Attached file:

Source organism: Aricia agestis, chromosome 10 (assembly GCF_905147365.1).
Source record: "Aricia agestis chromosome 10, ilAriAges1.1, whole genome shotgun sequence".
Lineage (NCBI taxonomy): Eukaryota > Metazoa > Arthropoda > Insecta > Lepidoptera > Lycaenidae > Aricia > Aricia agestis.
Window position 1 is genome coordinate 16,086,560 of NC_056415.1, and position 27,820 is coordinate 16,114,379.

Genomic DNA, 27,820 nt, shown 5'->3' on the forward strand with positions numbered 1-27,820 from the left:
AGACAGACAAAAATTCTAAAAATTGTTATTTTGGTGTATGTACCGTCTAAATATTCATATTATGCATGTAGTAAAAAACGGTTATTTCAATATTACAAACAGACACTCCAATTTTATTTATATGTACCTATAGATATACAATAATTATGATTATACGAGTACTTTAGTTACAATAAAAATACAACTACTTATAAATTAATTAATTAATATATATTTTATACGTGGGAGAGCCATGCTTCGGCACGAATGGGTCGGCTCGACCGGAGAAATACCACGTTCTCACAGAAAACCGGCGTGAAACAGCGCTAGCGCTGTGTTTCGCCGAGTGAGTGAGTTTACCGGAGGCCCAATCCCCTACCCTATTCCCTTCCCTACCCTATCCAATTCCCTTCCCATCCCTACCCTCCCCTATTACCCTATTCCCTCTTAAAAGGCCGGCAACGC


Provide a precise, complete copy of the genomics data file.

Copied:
Source organism: Aricia agestis, chromosome 10 (assembly GCF_905147365.1).
Source record: "Aricia agestis chromosome 10, ilAriAges1.1, whole genome shotgun sequence".
Lineage (NCBI taxonomy): Eukaryota > Metazoa > Arthropoda > Insecta > Lepidoptera > Lycaenidae > Aricia > Aricia agestis.
Window position 1 is genome coordinate 16,086,560 of NC_056415.1, and position 27,820 is coordinate 16,114,379.

Genomic DNA, 27,820 nt, shown 5'->3' on the forward strand with positions numbered 1-27,820 from the left:
AGACAGACAAAAATTCTAAAAATTGTTATTTTGGTGTATGTACCGTCTAAATATTCATATTATGCATGTAGTAAAAAACGGTTATTTCAATATTACAAACAGACACTCCAATTTTATTTATATGTACCTATAGATATACAATAATTATGATTATACGAGTACTTTAGTTACAATAAAAATACAACTACTTATAAATTAATTAATTAATATATATTTTATACGTGGGAGAGCCATGCTTCGGCACGAATGGGTCGGCTCGACCGGAGAAATACCACGTTCTCACAGAAAACCGGCGTGAAACAGCGCTAGCGCTGTGTTTCGCCGAGTGAGTGAGTTTACCGGAGGCCCAATCCCCTACCCTATTCCCTTCCCTACCCTATCCAATTCCCTTCCCATCCCTACCCTCCCCTATTACCCTATTCCCTCTTAAAAGGCCGGCAACGC